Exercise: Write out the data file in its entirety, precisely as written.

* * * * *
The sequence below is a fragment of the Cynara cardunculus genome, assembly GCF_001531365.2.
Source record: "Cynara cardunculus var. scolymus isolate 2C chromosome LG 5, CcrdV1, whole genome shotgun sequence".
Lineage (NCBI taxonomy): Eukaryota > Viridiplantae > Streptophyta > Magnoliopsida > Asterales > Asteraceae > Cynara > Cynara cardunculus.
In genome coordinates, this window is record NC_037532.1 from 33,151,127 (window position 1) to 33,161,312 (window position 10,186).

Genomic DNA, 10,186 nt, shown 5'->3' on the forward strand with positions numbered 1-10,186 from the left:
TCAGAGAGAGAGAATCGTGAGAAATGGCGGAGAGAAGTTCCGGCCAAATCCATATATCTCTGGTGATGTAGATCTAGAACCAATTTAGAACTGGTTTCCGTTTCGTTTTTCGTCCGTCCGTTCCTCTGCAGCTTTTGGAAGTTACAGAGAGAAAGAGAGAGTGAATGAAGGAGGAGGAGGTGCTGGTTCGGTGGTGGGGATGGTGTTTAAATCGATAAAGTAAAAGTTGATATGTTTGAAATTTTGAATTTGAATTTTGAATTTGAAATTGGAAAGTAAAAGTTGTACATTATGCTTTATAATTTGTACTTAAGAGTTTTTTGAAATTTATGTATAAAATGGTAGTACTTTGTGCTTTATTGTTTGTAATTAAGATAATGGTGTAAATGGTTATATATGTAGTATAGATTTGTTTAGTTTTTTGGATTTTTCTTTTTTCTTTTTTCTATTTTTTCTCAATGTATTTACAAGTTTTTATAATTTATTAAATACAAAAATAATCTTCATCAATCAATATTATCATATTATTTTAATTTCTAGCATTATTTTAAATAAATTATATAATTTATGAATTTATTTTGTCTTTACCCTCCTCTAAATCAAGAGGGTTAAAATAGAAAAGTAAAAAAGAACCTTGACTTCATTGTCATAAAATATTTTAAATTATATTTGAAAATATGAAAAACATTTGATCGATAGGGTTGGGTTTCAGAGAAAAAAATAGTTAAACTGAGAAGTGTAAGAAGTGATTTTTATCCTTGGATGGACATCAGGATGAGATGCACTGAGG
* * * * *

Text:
The sequence below is a fragment of the Cynara cardunculus genome, assembly GCF_001531365.2.
Source record: "Cynara cardunculus var. scolymus isolate 2C chromosome LG 5, CcrdV1, whole genome shotgun sequence".
Lineage (NCBI taxonomy): Eukaryota > Viridiplantae > Streptophyta > Magnoliopsida > Asterales > Asteraceae > Cynara > Cynara cardunculus.
In genome coordinates, this window is record NC_037532.1 from 33,151,127 (window position 1) to 33,161,312 (window position 10,186).

Genomic DNA, 10,186 nt, shown 5'->3' on the forward strand with positions numbered 1-10,186 from the left:
TCAGAGAGAGAGAATCGTGAGAAATGGCGGAGAGAAGTTCCGGCCAAATCCATATATCTCTGGTGATGTAGATCTAGAACCAATTTAGAACTGGTTTCCGTTTCGTTTTTCGTCCGTCCGTTCCTCTGCAGCTTTTGGAAGTTACAGAGAGAAAGAGAGAGTGAATGAAGGAGGAGGAGGTGCTGGTTCGGTGGTGGGGATGGTGTTTAAATCGATAAAGTAAAAGTTGATATGTTTGAAATTTTGAATTTGAATTTTGAATTTGAAATTGGAAAGTAAAAGTTGTACATTATGCTTTATAATTTGTACTTAAGAGTTTTTTGAAATTTATGTATAAAATGGTAGTACTTTGTGCTTTATTGTTTGTAATTAAGATAATGGTGTAAATGGTTATATATGTAGTATAGATTTGTTTAGTTTTTTGGATTTTTCTTTTTTCTTTTTTCTATTTTTTCTCAATGTATTTACAAGTTTTTATAATTTATTAAATACAAAAATAATCTTCATCAATCAATATTATCATATTATTTTAATTTCTAGCATTATTTTAAATAAATTATATAATTTATGAATTTATTTTGTCTTTACCCTCCTCTAAATCAAGAGGGTTAAAATAGAAAAGTAAAAAAGAACCTTGACTTCATTGTCATAAAATATTTTAAATTATATTTGAAAATATGAAAAACATTTGATCGATAGGGTTGGGTTTCAGAGAAAAAAATAGTTAAACTGAGAAGTGTAAGAAGTGATTTTTATCCTTGGATGGACATCAGGATGAGATGCACTGAGG